Grief and Illusion in Marvel’s “WandaVision”

Elizabeth Olsen is Wanda Maximoff and Paul Bettany is Vision in Marvel Studios’ WANDAVISION, exclusively on Disney+.

Warning: this article contains spoilers for WandaVision.

“What is grief, if not love persisting?”–Vision

Loss and grief are powerful motivators.  Each of us has experienced, or will experience, the loss of a loved one in the course of our lives.  That loss can feel world shattering, even if you’re a superhero.

Wanda Maximoff, the show’s titular character (also  known as “Scarlet Witch”),  has to deal with the loss of her beloved Vision, the show’s other main character, not once but twice during the events of Avengers: Infinity War.  And Wanda herself was one of the characters who was “snapped” out of existence at the end of that film, only to return at the end of Avengers: Endgame. Full of grief and the realization that she can never be with the love of her life, she begins the series of WandaVision.  Wanda uses her powers to produce an alternate reality where she doesn’t have to face the harsh reality of life without Vision.

When we grieve, one of the first things we often do to make the reality easier on us is to deny it, subconsciously promising ourselves that we’ll deal with it later.  Denial, in reality, is known as the first stage of grief.  1 And that is exactly what happens in the first three episodes of the series.  Wanda imagines a happy life of what could have been between her and Vision in a home in quaint Westview, New Jersey, each episode moving through a different decade’s sitcom.  The pair are happily married and even have twins in the third episode.

But we as the viewers, watching Wanda’s perception of reality, begin to see that something isn’t  right about Westview.  The fourth episode reveals the townspeople are trapped in their town through Wanda’s powerful subconscious control.  They are made little more than the actors in her performance of an idealized, unattainable life.  What’s worse, Wanda isn’t even aware of her mass manipulation because she’s desperately trying to avoid the truth and depth of her loss.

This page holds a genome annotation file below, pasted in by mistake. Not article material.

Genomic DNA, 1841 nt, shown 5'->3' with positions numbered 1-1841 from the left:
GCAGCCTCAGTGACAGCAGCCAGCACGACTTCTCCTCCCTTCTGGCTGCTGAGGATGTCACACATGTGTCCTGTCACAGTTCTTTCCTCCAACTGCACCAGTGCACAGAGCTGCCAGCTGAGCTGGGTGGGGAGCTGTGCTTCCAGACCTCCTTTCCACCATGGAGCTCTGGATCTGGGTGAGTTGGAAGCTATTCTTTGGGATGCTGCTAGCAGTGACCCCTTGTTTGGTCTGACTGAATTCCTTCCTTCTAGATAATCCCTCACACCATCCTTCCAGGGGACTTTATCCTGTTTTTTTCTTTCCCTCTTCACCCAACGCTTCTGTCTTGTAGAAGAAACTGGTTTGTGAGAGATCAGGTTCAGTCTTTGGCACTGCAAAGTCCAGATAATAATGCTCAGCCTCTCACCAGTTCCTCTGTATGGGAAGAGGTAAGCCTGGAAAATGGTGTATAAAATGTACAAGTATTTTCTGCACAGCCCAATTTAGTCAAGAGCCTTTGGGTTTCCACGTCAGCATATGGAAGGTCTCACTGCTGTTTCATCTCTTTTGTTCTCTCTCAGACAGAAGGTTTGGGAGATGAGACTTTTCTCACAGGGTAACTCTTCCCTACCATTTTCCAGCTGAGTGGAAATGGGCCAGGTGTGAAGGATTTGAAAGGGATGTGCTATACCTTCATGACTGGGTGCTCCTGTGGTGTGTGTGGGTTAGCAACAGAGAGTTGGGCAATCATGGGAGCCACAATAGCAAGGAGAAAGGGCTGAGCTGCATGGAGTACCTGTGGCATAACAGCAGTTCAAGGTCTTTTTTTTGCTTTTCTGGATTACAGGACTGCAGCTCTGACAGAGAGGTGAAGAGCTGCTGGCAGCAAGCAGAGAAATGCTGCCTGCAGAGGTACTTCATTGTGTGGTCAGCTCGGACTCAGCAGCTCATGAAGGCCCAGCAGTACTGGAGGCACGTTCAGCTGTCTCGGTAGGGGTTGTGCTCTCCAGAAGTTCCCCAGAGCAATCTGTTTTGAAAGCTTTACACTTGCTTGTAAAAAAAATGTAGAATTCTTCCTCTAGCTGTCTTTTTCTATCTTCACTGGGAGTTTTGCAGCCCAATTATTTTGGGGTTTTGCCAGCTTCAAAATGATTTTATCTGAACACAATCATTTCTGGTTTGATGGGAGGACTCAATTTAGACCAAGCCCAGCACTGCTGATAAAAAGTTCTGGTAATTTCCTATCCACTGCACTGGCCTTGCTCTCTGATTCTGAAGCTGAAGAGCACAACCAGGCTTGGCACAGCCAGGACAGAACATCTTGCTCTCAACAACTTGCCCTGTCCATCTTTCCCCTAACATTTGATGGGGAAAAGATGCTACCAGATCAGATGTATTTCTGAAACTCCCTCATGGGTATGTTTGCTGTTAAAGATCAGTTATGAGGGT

The further on we go into the series, the more Wanda begins to realize what she is doing in the world around her.  Vision starts  to question her about what other people are really experiencing, having used his powers to probe their minds.  He is aware that something is off about the way people are acting, and he tell’s Wanda this.  For as long as possible, Wanda ignores the reality of how she is using people, focusing instead on the “happy life” she has created.

In the penultimate episode of the series, Wanda is forced to relive several traumatic moments of her life, including the death of her parents and being experimented on as a child.  She also finally recognizes how she is subjecting the townsfolk to her will,  and she sees how her Vision is only a projection of the real person.  She finally starts to process her grief.

In her grief, Wanda has hurt a number of people, forcing them to play along with her fantasy.  And, at the end of the series, she begins to understand the depth of her power and lets the people of Westview go, aware that they will likely never forgive her for the suffering that she has put them through.  The letting go of that  fantasy also comes at a steep price, as Wanda also  has to let go of the family she created. When she finally does let go, they disappear.

Unfortunately, the season ends with Wanda facing her grief alone, without her family or any of her friends.  The combination of grief, immense power, and isolation is a volatile and dangerous combination. Let’s  hope Wanda finds a community to walk with her in her grief in upcoming Marvel movies and series.  

  1. The five stages are denial, anger, bargaining, depression, and acceptance, DABDA.
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